An estimated three-quarters of a million Americans live with greatly increased risk of cancer due to an inherited BRCA gene mutation, but most of these individuals are unaware of their risk. So in 2010, Congress designated the last week in September as National Hereditary Breast and Ovarian Cancer (HBOC) Week to raise awareness of hereditary cancer, including genetic counseling and testing. Midpoint during the week is also designated as National Previvor Day.
HBOC week marks the transition between Ovarian Cancer Awareness Month (September) and Breast Cancer Awareness Month (October), symbolizing the genetic link between the two cancers. This year, National HBOC week occurs September 28 to October 4, with October 1 designated as National Previvor Day.
Having a BRCA gene mutation doesn’t guarantee a cancer diagnosis, but it does significantly raise the risk: women with a mutation in BRCA1 or BRCA2 have up to 85% risk for breast cancer and up to 50% risk for ovarian cancer. Men with BRCA mutations face greater risk for male breast cancer and prostate cancer. Having a mutation also slightly increases the risk for other cancers as well, including melanoma and pancreatic cancer. (And individual’s risk may be different depending on whether a mutation is in the BRCA1 gene or the BRCA2 gene.)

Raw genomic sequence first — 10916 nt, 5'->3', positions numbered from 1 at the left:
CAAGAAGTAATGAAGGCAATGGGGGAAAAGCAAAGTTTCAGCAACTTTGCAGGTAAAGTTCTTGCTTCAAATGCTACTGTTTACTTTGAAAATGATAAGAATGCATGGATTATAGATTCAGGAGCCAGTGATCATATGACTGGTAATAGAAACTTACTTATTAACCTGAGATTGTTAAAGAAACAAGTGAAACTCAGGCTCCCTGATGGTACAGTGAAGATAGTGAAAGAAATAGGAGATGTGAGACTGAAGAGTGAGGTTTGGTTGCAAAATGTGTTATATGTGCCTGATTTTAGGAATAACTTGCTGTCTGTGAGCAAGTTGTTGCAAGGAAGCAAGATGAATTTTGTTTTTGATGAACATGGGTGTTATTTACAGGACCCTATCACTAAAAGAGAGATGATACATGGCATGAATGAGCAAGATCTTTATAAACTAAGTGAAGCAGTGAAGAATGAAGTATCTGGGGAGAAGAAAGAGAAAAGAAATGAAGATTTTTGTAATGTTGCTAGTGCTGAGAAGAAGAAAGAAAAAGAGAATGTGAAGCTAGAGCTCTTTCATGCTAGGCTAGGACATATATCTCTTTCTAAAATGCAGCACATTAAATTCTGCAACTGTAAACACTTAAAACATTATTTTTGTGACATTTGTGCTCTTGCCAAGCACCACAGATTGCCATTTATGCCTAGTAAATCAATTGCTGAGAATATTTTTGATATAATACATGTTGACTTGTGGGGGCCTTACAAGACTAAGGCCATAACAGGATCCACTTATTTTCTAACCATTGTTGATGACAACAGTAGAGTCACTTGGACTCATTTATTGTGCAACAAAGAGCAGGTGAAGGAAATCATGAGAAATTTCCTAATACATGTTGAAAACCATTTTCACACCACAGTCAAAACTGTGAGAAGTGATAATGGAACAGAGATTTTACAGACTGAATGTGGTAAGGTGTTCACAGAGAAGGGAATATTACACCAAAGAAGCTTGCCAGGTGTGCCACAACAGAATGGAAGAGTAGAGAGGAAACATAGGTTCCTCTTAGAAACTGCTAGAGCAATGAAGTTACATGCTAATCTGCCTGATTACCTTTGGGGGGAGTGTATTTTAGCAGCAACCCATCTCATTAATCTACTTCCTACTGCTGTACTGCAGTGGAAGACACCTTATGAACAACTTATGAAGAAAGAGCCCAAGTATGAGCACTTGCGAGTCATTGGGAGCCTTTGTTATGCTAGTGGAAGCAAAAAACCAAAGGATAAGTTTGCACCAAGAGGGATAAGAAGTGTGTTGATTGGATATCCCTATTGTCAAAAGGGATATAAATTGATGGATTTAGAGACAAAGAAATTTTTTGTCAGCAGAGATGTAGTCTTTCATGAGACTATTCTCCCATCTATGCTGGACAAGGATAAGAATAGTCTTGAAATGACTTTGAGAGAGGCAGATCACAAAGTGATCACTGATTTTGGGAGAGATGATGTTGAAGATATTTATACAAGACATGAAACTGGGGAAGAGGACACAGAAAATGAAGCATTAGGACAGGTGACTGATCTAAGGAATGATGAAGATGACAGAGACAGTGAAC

Although requests for genetic testing have risen dramatically since Angelina Jolie publicized her genetic status and subsequent preventive double mastectomy, about 90% of cancers are not hereditary, so for most people, genetic testing to determine whether an individual or family carries a BRCA mutation doesn’t make sense. Families who have any of the following red flags, however, should consider talking with a genetic counselor, who can determine whether genetic testing is warranted:
One or more relatives with:
- ovarian or fallopian tube cancer at any age
- breast cancer at age 50 or younger
- breast cancer in both breasts at any age
- triple-negative breast cancer
- male breast cancer
- Ashkenazi Jewish heritage and breast cancer before age 60
- both breast and ovarian cancer
- breast cancer
- ovarian or fallopian tube cancer
- prostate cancer
- pancreatic cancer